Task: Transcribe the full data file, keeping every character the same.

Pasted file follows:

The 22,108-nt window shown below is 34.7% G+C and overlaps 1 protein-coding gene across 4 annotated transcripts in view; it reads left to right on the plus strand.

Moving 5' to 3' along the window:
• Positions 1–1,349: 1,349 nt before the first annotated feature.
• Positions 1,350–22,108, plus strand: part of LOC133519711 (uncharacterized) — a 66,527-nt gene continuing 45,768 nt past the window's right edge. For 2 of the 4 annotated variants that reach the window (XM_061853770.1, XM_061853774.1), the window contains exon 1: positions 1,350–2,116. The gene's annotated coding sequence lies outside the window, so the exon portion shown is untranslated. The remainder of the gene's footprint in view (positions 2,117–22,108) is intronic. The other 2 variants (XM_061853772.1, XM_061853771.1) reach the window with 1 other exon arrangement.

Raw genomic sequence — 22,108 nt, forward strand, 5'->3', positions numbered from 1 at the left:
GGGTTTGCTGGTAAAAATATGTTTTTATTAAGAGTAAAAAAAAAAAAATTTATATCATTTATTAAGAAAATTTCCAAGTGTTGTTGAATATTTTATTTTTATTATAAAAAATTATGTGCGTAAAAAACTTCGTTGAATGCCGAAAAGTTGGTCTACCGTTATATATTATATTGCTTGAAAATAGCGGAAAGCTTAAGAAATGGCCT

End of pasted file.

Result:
The 22,108-nt window shown below is 34.7% G+C and overlaps 1 protein-coding gene across 4 annotated transcripts in view; it reads left to right on the plus strand.

Moving 5' to 3' along the window:
• Positions 1–1,349: 1,349 nt before the first annotated feature.
• Positions 1,350–22,108, plus strand: part of LOC133519711 (uncharacterized) — a 66,527-nt gene continuing 45,768 nt past the window's right edge. For 2 of the 4 annotated variants that reach the window (XM_061853770.1, XM_061853774.1), the window contains exon 1: positions 1,350–2,116. The gene's annotated coding sequence lies outside the window, so the exon portion shown is untranslated. The remainder of the gene's footprint in view (positions 2,117–22,108) is intronic. The other 2 variants (XM_061853772.1, XM_061853771.1) reach the window with 1 other exon arrangement.

Raw genomic sequence — 22,108 nt, forward strand, 5'->3', positions numbered from 1 at the left:
GGGTTTGCTGGTAAAAATATGTTTTTATTAAGAGTAAAAAAAAAAAAATTTATATCATTTATTAAGAAAATTTCCAAGTGTTGTTGAATATTTTATTTTTATTATAAAAAATTATGTGCGTAAAAAACTTCGTTGAATGCCGAAAAGTTGGTCTACCGTTATATATTATATTGCTTGAAAATAGCGGAAAGCTTAAGAAATGGCCT